VIDEO FORMAT QUESTION: .vob .avi etc.

Viewing 2 reply threads
  • Author
    Posts
    • #40246
      Anonymous
      Inactive

      I use a MiniDV tapes in a Panasonic PV-GS320 in 60 minute mode. I bought the camera to catch vacation and family memories, knowing that my old computer at home would not be able to edit them or make disks. Now a year later, I have a Dell Studio Hybrid 140g with Vista Home Premium and the included Windows Movie Maker.

      I have read many posts on the subject of the “best format” to select for storage, editing, etc. One member recommended keeping all video on the MiniDV tapes. One suggests .avi is the best. Another counters that by saying it depends on the bit rate and compression ratio. Yet another member takes the time to describe the differences between intra-frame compression and inter-frame compression. It has all been good reading and I am plenty willing to do more reading. But I would like a little direction.

      My software imports the video from the camcorder as .avi. Then when burning the DVD, I noticed the disk is full of .vob files. I copied them back to the desktop and noticed they are not as useful as the tape or the .avi for editing.Yet .avi files are huge, approximately 1GB per 5 minutes of run time. That would require a whole different storage solution than my C: drive.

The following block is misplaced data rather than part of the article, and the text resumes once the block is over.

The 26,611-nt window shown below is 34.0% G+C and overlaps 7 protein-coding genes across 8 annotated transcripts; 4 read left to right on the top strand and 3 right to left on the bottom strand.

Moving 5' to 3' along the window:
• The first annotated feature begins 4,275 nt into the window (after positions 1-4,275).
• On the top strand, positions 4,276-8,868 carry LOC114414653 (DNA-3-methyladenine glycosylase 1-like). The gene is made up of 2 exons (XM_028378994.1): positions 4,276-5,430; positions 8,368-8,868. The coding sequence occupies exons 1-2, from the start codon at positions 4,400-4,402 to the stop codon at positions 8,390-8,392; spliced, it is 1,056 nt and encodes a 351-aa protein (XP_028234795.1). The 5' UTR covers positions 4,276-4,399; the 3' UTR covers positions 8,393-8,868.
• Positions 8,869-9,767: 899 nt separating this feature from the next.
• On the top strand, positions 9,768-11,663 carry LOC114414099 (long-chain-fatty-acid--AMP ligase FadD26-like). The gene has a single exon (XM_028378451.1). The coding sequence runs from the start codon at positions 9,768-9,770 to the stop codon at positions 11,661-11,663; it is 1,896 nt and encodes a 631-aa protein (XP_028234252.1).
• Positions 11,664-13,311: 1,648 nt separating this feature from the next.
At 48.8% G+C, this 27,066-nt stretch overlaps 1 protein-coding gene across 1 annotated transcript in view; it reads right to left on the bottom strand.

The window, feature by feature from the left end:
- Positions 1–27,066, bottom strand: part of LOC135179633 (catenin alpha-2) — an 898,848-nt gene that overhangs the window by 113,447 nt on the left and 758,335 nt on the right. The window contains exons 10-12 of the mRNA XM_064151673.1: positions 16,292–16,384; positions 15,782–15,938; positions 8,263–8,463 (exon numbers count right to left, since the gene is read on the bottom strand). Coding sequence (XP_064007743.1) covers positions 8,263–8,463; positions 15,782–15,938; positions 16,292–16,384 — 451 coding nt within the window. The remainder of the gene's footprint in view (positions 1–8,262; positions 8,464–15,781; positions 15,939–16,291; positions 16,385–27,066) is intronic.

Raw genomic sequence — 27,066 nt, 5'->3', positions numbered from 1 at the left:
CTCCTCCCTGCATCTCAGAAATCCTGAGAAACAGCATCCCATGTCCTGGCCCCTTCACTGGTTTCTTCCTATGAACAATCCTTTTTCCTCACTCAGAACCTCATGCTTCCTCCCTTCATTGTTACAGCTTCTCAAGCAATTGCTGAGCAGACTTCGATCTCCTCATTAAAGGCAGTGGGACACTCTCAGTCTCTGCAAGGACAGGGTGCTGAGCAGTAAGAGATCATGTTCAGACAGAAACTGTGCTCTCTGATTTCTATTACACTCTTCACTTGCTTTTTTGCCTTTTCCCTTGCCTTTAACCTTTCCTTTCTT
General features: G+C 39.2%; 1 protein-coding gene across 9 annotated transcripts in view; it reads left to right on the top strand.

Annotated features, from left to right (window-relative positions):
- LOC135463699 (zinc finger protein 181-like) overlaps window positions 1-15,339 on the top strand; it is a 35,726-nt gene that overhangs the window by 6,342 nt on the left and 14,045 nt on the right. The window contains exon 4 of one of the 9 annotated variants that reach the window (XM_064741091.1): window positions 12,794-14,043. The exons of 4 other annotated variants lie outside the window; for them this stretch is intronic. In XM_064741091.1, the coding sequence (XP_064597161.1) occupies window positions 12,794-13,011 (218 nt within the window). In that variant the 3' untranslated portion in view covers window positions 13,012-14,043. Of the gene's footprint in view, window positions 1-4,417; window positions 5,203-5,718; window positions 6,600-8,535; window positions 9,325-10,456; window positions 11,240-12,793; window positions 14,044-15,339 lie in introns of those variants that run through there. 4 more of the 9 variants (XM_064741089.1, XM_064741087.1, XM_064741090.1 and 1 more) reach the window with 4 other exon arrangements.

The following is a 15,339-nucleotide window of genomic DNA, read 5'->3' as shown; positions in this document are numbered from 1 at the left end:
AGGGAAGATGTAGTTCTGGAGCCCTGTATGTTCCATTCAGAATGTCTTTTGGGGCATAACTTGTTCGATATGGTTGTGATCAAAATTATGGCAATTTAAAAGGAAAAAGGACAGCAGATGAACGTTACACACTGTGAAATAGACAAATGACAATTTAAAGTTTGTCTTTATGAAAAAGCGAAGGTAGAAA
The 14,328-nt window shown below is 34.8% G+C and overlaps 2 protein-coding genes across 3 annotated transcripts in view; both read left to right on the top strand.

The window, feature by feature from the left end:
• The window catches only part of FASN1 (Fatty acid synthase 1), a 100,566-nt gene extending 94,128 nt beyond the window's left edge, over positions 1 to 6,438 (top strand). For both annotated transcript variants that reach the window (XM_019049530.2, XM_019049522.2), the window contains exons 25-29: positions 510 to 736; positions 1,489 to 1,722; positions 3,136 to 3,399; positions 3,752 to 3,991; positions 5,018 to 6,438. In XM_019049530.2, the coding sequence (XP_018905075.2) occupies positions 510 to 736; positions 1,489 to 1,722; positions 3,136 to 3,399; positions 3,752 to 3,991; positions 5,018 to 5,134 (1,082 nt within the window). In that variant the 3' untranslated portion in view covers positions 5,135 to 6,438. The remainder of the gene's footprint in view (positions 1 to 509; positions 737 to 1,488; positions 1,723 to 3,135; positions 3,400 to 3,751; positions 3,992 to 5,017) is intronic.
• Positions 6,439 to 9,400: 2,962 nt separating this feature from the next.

I look forward to the posts that this may receive. Especially any post that link to other good reading. While waiting, I will read from http://www.video101course.com and http://www.filmhelp.com, both recommended reading in other posts.

      Thanks.

    • #172966
      birdcat
      Participant

      Captured SD AVI files run about 13GB per hour. VOB files are MPEG-2 and run about 2 GB per hour.

      For SD projects, I would suggest you capture from tape to AVI and work with that, once editing and final render is complete, just store the file MPEG-2 you will be burning to disk for archival purposes and keep the tape if you ever need to edit the source again.

      I do not re-use tape but do just that (store it for future possible use) – AVI’s are just too big to archive (HD files are even larger) until BluRay gets cheaper and larger.

      I would also suggest you get some decent editing software, like Sony Vegas or Adobe Premier (they both have entry level versions for under $100) to do your editing/DVD authoring with.

    • #172967
      Anonymous
      Inactive

      I keep my tapes and archive the dvd files. I figure if I need to recapture the tapes in the future, then that’s what I’ll do. Now, as a side note, if you really wanted to backup the avi files, 1TB drives are getting really cheap now.

Viewing 2 reply threads
  • The forum ‘Video and Film Discussion’ is closed to new topics and replies.

Best Products

The best digital storage for video editors — 2021

As digital video resolutions increase, our need for storage increases as well. If you’re ready to step up to a new storage solution, you’re in the right place.
homicide-bootstrap

Need help making a stellar first video?

FREE

Download our free eBook with 8 tips to get on the right track and create a video that you can be proud of.

Giveaway

THE ESSENTIAL VLOGGING TOOLKIT

Given away to one lucky winner

Competition is open worldwide

ENTER TO WIN